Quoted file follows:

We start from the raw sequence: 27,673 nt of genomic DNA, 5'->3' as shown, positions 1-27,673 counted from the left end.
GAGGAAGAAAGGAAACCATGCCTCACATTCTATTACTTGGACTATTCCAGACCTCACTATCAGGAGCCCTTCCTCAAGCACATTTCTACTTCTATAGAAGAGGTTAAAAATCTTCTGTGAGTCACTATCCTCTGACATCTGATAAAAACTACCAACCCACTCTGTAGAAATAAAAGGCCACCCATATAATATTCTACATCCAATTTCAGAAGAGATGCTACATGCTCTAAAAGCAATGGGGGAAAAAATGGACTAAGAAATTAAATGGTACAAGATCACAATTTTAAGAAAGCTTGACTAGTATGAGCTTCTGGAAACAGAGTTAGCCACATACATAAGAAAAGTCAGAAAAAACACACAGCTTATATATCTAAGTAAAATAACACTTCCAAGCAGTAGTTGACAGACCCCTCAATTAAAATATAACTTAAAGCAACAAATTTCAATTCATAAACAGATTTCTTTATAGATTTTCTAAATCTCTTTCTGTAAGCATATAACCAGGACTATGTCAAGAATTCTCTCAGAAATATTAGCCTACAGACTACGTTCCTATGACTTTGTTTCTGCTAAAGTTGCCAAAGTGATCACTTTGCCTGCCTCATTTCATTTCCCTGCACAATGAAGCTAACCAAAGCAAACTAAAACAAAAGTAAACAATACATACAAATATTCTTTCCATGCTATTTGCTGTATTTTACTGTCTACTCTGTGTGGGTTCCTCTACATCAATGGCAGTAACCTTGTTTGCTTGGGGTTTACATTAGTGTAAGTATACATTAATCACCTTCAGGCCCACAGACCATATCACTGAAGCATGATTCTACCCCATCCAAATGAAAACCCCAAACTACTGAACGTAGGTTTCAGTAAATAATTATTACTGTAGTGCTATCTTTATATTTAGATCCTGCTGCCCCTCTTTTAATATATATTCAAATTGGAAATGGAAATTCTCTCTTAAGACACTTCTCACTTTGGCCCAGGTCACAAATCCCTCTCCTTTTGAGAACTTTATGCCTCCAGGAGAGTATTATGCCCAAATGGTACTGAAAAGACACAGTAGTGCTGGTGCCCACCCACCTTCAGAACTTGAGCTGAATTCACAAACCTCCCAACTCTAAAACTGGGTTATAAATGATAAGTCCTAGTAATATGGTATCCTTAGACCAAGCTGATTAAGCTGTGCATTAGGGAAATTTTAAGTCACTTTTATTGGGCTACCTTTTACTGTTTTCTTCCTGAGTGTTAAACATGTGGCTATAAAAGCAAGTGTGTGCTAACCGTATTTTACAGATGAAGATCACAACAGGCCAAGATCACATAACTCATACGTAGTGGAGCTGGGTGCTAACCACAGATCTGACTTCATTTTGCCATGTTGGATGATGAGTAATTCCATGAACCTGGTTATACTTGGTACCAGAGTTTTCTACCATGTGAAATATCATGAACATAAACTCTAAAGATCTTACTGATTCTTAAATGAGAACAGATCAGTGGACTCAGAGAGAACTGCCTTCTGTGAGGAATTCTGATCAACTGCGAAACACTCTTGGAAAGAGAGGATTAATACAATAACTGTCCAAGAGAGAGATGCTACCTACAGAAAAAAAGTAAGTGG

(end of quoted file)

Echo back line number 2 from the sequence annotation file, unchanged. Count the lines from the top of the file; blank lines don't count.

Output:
GAGGAAGAAAGGAAACCATGCCTCACATTCTATTACTTGGACTATTCCAGACCTCACTATCAGGAGCCCTTCCTCAAGCACATTTCTACTTCTATAGAAGAGGTTAAAAATCTTCTGTGAGTCACTATCCTCTGACATCTGATAAAAACTACCAACCCACTCTGTAGAAATAAAAGGCCACCCATATAATATTCTACATCCAATTTCAGAAGAGATGCTACATGCTCTAAAAGCAATGGGGGAAAAAATGGACTAAGAAATTAAATGGTACAAGATCACAATTTTAAGAAAGCTTGACTAGTATGAGCTTCTGGAAACAGAGTTAGCCACATACATAAGAAAAGTCAGAAAAAACACACAGCTTATATATCTAAGTAAAATAACACTTCCAAGCAGTAGTTGACAGACCCCTCAATTAAAATATAACTTAAAGCAACAAATTTCAATTCATAAACAGATTTCTTTATAGATTTTCTAAATCTCTTTCTGTAAGCATATAACCAGGACTATGTCAAGAATTCTCTCAGAAATATTAGCCTACAGACTACGTTCCTATGACTTTGTTTCTGCTAAAGTTGCCAAAGTGATCACTTTGCCTGCCTCATTTCATTTCCCTGCACAATGAAGCTAACCAAAGCAAACTAAAACAAAAGTAAACAATACATACAAATATTCTTTCCATGCTATTTGCTGTATTTTACTGTCTACTCTGTGTGGGTTCCTCTACATCAATGGCAGTAACCTTGTTTGCTTGGGGTTTACATTAGTGTAAGTATACATTAATCACCTTCAGGCCCACAGACCATATCACTGAAGCATGATTCTACCCCATCCAAATGAAAACCCCAAACTACTGAACGTAGGTTTCAGTAAATAATTATTACTGTAGTGCTATCTTTATATTTAGATCCTGCTGCCCCTCTTTTAATATATATTCAAATTGGAAATGGAAATTCTCTCTTAAGACACTTCTCACTTTGGCCCAGGTCACAAATCCCTCTCCTTTTGAGAACTTTATGCCTCCAGGAGAGTATTATGCCCAAATGGTACTGAAAAGACACAGTAGTGCTGGTGCCCACCCACCTTCAGAACTTGAGCTGAATTCACAAACCTCCCAACTCTAAAACTGGGTTATAAATGATAAGTCCTAGTAATATGGTATCCTTAGACCAAGCTGATTAAGCTGTGCATTAGGGAAATTTTAAGTCACTTTTATTGGGCTACCTTTTACTGTTTTCTTCCTGAGTGTTAAACATGTGGCTATAAAAGCAAGTGTGTGCTAACCGTATTTTACAGATGAAGATCACAACAGGCCAAGATCACATAACTCATACGTAGTGGAGCTGGGTGCTAACCACAGATCTGACTTCATTTTGCCATGTTGGATGATGAGTAATTCCATGAACCTGGTTATACTTGGTACCAGAGTTTTCTACCATGTGAAATATCATGAACATAAACTCTAAAGATCTTACTGATTCTTAAATGAGAACAGATCAGTGGACTCAGAGAGAACTGCCTTCTGTGAGGAATTCTGATCAACTGCGAAACACTCTTGGAAAGAGAGGATTAATACAATAACTGTCCAAGAGAGAGATGCTACCTACAGAAAAAAAGTAAGTGG